Stray Breast Tumor Cells in Early Chemo Could Be Bad Sign
FRIDAY, Dec. 10 -- High levels of breast cancer tumor cells circulating in the blood during the first round of chemotherapy are a sign that the patient may not do well in the long run.
This was true even after other markers of survival were taken into account, French researchers reported Friday at the annual San Antonio Breast Cancer Symposium in Texas.
The information from the study is not entirely new, said Dr. Andrew J. Armstrong, an assistant professor of medicine and surgery at Duke University and Duke Cancer Institute in Durham, N.C. "It's already known that circulating tumor cells are prognostic," Armstrong said. "The more you have, the worse you do."
But this study is the largest-to-date to look at the issue, the authors said. The study also measured other tumor markers, finding that circulating tumor cells (CTCs) predicted outcome even after taking these other markers into account.
Circulating tumor cells "are cancer cells that are broken off from the main tumor and are finding their way to other parts of body," Armstrong explained. "You can order this test as a clinician because it's a proven prognostic test."
The study presented at the Texas symposium involved 267 people whose cancer had spread to other parts of their body and who were receiving chemotherapy for the first time. Many were also receiving other treatments. They were followed for 16 months.
Researchers detected one or more CTCs in two-thirds of them and five or more in 44 percent.
And, consistent with other reports, the more CTCs someone had, the worse that person did.
Even so, the authors stated, it's not yet clear if measuring CTC levels actually has an effect on the course of the breast cancer. Research presented at medical meetings has not been reviewed by outside experts, unlike studies that are published in peer-reviewed medical journals.
"There's not a very clear correlation between actually watching the tumor shrink and the number of tumor cells," confirmed Dr. Jay Brooks, chief of hematology/oncology at Ochsner Health System in Baton Rouge, La.
And it's far from clear that this simple blood test would be a good replacement for imaging to track the progress of the cancer, he added.
Nor do CTCs tell you which treatment may be best, like certain other markers, including HER2/neu and estrogen-receptor status, added Armstrong, although he said it might indicate the need for a more aggressive approach.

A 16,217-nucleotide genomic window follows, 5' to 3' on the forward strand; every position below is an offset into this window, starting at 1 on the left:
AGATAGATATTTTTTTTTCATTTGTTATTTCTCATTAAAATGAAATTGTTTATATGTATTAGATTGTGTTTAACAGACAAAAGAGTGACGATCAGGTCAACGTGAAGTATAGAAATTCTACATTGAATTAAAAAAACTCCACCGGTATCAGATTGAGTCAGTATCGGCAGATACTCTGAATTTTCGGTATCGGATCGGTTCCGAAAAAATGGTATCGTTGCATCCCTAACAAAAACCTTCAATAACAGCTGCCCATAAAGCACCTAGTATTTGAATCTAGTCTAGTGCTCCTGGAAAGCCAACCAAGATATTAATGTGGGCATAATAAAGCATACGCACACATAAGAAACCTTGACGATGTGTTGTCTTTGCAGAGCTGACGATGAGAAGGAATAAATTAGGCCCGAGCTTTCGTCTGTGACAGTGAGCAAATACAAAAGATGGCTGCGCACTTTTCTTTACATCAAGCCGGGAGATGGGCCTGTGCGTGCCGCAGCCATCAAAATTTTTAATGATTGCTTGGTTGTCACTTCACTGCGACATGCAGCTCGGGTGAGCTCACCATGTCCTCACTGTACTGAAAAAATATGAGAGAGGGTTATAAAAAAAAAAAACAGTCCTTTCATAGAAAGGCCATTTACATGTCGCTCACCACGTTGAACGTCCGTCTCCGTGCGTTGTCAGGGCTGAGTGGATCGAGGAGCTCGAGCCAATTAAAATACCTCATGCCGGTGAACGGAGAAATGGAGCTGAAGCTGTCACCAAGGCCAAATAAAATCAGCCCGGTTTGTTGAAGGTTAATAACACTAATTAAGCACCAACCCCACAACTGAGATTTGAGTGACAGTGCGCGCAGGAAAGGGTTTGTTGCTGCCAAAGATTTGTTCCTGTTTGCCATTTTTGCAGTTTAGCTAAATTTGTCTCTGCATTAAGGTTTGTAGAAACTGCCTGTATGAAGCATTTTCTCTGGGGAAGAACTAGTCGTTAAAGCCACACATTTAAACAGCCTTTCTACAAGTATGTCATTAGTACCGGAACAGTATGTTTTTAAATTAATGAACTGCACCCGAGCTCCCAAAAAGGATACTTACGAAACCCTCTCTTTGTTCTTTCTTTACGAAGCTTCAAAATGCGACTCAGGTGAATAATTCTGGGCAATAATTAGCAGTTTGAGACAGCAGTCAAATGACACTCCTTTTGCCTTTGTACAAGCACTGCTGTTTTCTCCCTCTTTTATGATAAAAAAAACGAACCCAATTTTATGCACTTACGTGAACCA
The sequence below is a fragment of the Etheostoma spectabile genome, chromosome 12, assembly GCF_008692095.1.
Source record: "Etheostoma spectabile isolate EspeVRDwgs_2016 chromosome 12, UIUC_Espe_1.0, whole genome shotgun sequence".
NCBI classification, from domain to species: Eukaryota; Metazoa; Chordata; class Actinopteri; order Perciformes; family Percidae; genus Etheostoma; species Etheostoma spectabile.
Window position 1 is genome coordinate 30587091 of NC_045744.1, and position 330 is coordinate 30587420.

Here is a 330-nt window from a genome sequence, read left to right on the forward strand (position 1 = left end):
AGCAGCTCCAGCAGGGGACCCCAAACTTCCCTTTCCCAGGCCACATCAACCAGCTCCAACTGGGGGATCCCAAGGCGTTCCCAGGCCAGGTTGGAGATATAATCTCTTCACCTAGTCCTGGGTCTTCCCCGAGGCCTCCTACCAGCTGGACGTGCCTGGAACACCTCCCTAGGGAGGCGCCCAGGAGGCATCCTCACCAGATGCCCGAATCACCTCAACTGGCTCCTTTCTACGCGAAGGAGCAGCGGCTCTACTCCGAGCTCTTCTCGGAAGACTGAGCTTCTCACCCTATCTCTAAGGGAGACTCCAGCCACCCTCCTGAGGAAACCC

Still, Armstrong said, "these CTCs are likely to become very important because they're not just a protein. They're the actual cancer cell, so if you can isolate them and measure things that have gone wrong inside the cancer cell, you could eventually use them to guide therapy for an individual. [And] you could monitor it over time especially to assess response to treatment and modify treatment [if necessary]. Cancer cells mutate and can develop abnormalities that can be an Achilles' heel for drugs. Without that information, it's very hard to guide therapy."
Other studies being presented at the symposium confirm the potential importance of CTC levels in predicting the odds for a recurrence, or a patient's general prognosis after treatment.
One report, from German researchers, found that the presence of only a few CTCs in the blood -- this time, involving early-stage patients -- roughly doubled the risk for a recurrence and death. Five or more of the tumor cells increased the chances of a relapse by 400 percent and death by 300 percent.
A study from scientists at the M.D. Anderson Cancer Center at the University of Texas found that metastatic breast cancer patients who had both chemotherapy and transplants of their own stem cells and had CTCs in their blood also tended to fare badly.
The stem cells may be responsible by carrying CTCs from the bone marrow into the blood, the authors stated.
The U.S. National Cancer Institute has more on breast cancer.
Posted: December 2010
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